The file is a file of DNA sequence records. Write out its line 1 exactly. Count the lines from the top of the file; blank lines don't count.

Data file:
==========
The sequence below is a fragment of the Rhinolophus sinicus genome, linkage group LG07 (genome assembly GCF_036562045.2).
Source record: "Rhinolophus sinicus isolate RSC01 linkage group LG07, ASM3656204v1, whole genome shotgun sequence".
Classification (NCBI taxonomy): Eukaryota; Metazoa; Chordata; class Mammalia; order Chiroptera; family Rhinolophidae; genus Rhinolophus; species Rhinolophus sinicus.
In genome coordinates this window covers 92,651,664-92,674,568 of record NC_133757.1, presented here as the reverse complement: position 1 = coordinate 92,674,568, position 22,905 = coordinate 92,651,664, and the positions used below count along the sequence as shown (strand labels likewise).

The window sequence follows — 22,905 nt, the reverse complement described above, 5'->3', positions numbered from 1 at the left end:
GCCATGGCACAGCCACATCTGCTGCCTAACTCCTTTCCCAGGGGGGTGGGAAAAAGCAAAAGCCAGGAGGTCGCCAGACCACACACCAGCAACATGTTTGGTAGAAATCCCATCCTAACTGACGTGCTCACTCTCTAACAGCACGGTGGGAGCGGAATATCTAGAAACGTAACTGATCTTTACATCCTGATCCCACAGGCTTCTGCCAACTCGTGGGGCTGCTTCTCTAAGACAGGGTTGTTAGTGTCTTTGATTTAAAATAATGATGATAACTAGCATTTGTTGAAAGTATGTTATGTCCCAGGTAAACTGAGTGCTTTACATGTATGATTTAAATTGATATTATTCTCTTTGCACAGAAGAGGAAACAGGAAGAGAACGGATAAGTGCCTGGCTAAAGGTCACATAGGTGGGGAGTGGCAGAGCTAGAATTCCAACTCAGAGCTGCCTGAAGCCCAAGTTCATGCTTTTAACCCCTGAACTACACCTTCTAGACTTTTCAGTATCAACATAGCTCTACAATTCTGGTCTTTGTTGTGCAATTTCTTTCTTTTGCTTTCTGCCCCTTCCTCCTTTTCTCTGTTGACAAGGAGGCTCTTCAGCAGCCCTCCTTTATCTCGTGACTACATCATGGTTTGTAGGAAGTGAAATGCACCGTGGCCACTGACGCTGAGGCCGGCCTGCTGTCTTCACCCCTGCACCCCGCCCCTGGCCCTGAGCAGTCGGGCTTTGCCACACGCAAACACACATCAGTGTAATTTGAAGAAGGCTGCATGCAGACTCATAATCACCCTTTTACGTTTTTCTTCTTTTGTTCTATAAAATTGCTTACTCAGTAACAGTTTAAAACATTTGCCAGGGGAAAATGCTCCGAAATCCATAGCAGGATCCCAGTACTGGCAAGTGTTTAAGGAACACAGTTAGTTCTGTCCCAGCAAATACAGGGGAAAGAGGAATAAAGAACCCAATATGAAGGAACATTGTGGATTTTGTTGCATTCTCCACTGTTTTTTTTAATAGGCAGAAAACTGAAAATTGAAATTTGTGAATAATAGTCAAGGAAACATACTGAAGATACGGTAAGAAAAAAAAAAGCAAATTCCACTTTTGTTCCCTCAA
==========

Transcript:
The sequence below is a fragment of the Rhinolophus sinicus genome, linkage group LG07 (genome assembly GCF_036562045.2).